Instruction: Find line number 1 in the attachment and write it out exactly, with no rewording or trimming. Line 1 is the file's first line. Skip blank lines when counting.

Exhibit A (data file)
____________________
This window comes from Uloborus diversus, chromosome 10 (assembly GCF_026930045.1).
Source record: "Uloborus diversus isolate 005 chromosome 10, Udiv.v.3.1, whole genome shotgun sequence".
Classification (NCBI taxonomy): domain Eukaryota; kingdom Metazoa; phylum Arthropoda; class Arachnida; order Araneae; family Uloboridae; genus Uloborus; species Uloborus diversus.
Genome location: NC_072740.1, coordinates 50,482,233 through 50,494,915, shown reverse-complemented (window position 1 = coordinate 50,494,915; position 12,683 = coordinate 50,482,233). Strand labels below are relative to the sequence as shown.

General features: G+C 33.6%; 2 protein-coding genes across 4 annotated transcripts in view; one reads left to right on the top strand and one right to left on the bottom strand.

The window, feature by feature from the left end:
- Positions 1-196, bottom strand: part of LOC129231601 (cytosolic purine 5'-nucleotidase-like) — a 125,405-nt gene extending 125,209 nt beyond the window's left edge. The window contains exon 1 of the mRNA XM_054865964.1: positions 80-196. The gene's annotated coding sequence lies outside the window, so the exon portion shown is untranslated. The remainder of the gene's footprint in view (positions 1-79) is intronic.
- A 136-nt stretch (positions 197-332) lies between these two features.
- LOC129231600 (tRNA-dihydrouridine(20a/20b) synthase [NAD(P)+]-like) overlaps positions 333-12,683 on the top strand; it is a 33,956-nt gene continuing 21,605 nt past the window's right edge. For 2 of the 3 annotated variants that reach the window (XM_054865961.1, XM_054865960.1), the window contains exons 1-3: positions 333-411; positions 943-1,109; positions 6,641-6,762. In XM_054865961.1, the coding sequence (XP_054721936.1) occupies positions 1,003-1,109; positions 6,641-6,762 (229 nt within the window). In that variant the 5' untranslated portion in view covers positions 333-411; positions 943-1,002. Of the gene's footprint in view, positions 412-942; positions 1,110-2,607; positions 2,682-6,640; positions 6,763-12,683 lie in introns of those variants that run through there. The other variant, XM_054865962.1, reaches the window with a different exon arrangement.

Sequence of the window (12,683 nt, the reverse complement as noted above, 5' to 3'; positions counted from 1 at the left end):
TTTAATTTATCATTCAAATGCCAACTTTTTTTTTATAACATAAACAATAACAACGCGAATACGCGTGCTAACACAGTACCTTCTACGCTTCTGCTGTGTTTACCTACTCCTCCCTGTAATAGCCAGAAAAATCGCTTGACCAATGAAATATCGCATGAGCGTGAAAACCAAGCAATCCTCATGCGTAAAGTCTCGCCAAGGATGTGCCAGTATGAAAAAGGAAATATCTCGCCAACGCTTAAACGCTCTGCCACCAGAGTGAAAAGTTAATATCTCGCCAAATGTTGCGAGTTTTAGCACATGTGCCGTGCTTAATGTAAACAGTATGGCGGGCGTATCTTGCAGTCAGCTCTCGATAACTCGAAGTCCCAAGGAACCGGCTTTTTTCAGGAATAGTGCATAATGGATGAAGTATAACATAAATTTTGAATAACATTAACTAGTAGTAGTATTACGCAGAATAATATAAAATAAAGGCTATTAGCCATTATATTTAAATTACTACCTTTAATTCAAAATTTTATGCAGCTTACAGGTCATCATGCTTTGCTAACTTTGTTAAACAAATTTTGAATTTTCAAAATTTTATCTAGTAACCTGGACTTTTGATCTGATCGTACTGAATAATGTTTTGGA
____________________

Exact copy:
This window comes from Uloborus diversus, chromosome 10 (assembly GCF_026930045.1).